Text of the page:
I WAS SEVEN YEARS OF AGE when I first saw a fifteen-year-old Judy Garland singing her heart out to a photo of thirty-seven-year-old Clark Gable. As a kid, Broadway Melody was one of my favorite films, largely because of the Hollywood child star’s rendition of You Made Me Love You. In 1959, while I sat in the study of my grandmother’s house in the Pacific Palisades, glued to the round screen of an old black and white Philco, I was already wondering what it would be like to fall in love with an older man. Older men enchanted me, particularly if they were elegant, funny, European, and knew how to dance. I could spend an entire Saturday afternoon watching Paul Henreid light cigarettes for Bette Davis; or Fred Astaire sweep Ginger Rogers across the glistening surface of an Art-Deco night-club floor. Dressed in pearls and white gloves already at the age of seven, I would dream of being these women–of capturing the undivided attention and love of a man too debonair to be real.
At that moment, my future husband was laughing as he drank twenty-year-old scotch with Astaire, himself. At thirty-four, Pierre “Pitou” de la Salle had already been married for four years, to a beautiful young starlet, and fashion icon, who had just finished her first two film roles as leading lady opposite Cary Grant and Gary Cooper. At that moment, nine framed images of her face, assembled in grid form, graced the cover of the sixty-cent March edition of Esquire magazine–a cover that sat on the coffee table in front of the Philco as I watched Judy Garland swoon.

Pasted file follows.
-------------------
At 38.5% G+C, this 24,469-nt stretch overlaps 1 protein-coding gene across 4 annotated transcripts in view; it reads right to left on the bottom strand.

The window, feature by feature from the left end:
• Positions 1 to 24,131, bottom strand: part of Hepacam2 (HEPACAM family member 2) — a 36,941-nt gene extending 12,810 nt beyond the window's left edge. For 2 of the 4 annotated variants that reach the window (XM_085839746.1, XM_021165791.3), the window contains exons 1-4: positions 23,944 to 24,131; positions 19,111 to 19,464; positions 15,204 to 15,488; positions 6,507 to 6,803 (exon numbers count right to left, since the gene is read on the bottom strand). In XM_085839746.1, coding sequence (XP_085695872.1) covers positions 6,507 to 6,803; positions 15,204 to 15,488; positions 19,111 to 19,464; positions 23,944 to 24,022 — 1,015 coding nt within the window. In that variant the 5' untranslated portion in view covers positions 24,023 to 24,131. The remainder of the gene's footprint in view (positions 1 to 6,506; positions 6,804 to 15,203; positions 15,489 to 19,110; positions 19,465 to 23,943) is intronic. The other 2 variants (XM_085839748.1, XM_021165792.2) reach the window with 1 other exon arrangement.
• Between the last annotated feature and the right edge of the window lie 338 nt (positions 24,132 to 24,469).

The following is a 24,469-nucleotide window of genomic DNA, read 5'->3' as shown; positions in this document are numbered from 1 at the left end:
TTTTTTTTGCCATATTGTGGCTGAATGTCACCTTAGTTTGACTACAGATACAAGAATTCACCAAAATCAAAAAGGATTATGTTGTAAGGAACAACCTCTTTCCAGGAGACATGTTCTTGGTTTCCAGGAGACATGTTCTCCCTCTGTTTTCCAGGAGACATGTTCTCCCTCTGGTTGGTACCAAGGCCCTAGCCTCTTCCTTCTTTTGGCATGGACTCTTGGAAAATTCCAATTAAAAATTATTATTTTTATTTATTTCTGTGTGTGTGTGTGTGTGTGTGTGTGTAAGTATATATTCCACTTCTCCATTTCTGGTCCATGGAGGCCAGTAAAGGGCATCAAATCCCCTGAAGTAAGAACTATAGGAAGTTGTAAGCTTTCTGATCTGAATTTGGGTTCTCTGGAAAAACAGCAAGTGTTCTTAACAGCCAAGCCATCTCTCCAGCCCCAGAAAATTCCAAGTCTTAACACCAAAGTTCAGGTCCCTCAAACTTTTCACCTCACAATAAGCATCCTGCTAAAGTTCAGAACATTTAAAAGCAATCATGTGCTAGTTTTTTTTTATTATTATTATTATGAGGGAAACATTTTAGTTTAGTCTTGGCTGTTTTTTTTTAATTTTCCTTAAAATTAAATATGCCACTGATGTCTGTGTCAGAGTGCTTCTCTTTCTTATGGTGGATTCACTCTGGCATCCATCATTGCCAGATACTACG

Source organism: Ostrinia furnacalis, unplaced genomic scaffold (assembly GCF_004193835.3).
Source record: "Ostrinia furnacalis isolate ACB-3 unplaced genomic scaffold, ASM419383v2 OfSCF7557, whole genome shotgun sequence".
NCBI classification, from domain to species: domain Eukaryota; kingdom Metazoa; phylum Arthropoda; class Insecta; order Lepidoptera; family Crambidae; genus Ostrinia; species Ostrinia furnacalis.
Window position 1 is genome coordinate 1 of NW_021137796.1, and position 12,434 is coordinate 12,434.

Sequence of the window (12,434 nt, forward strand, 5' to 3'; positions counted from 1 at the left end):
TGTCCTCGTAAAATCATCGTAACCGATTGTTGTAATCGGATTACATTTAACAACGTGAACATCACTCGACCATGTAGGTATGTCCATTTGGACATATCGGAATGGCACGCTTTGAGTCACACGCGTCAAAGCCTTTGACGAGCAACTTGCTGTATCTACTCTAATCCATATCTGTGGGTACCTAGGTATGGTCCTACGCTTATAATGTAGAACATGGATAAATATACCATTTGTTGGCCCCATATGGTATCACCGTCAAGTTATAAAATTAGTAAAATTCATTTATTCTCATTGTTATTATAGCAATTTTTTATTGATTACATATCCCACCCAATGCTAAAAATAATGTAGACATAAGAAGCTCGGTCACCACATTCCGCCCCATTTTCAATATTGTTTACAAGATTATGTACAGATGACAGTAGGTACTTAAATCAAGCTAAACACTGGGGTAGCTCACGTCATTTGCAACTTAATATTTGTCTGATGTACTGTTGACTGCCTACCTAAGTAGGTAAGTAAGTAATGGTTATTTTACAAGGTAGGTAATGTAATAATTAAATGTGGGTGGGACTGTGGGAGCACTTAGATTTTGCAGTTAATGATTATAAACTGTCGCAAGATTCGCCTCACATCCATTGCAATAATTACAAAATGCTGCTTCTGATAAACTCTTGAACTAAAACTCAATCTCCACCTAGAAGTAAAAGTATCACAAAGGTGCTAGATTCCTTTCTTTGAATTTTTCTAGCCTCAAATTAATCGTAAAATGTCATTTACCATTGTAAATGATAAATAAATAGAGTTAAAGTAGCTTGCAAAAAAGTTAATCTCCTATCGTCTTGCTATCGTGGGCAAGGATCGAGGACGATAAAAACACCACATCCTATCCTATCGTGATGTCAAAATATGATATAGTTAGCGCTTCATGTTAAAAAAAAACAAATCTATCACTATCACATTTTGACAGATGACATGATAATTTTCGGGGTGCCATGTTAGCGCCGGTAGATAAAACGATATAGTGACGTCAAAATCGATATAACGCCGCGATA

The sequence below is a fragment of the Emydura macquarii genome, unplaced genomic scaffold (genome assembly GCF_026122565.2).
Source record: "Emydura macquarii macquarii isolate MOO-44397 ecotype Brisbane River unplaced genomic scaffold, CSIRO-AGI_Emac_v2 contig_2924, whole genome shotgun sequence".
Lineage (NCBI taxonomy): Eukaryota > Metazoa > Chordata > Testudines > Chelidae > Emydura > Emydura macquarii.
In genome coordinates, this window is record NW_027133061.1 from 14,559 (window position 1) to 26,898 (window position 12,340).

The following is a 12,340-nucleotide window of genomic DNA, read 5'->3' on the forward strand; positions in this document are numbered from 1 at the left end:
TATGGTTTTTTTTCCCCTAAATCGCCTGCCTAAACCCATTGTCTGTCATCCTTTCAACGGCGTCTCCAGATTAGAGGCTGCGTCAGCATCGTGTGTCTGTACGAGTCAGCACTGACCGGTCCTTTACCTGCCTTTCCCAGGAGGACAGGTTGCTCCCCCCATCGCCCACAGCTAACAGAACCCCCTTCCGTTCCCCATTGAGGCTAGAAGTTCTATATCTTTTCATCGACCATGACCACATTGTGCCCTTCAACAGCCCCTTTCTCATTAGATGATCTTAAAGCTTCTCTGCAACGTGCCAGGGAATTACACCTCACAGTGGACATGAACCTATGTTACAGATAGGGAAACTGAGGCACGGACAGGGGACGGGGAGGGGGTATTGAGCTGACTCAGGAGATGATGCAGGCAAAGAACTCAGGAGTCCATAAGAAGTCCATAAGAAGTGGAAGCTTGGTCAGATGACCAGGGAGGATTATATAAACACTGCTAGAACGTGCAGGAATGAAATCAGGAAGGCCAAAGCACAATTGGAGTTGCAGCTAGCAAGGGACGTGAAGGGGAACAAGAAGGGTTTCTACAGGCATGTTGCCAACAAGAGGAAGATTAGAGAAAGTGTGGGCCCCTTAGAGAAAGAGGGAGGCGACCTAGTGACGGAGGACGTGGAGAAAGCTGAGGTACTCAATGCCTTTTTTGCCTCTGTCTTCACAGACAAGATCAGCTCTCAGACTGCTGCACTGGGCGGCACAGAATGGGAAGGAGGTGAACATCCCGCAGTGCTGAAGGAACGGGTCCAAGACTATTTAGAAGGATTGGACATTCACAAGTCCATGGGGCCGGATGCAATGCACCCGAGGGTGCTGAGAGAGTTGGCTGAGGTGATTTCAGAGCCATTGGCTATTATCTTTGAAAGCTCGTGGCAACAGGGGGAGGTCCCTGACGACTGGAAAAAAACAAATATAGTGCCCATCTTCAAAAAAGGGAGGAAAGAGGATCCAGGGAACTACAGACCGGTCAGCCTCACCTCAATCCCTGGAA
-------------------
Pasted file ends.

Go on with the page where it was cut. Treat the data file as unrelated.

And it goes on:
It would be another twelve years before I would meet the man who had so deftly captured the heart of this glamorous young woman; another twelve years before he would capture mine. Intuitively, I think I already knew he was waiting for me, and the time that it would take to grow up –to meet with him and my destiny, seemed like an eternity. Yes…my fascination for elegant older men, for the sense of emotional security they offer, the intelligent humor, and the years of sexual expertise only they have had the time to cultivate, runs deep.
The stories that you will read in the blog posts that follow are the memories of one woman’s forty-year love affair with her husband; a man old enough in years to have been her father, yet young enough at heart to have maintained her passion for four decades. An old friend once said to me: “There is something wrong with anyone who doesn’t like Pitou.” To have known him was to love him.
What irony, that no one would come to know him better than the little American girl who sat in front of that Philco television set in 1959.
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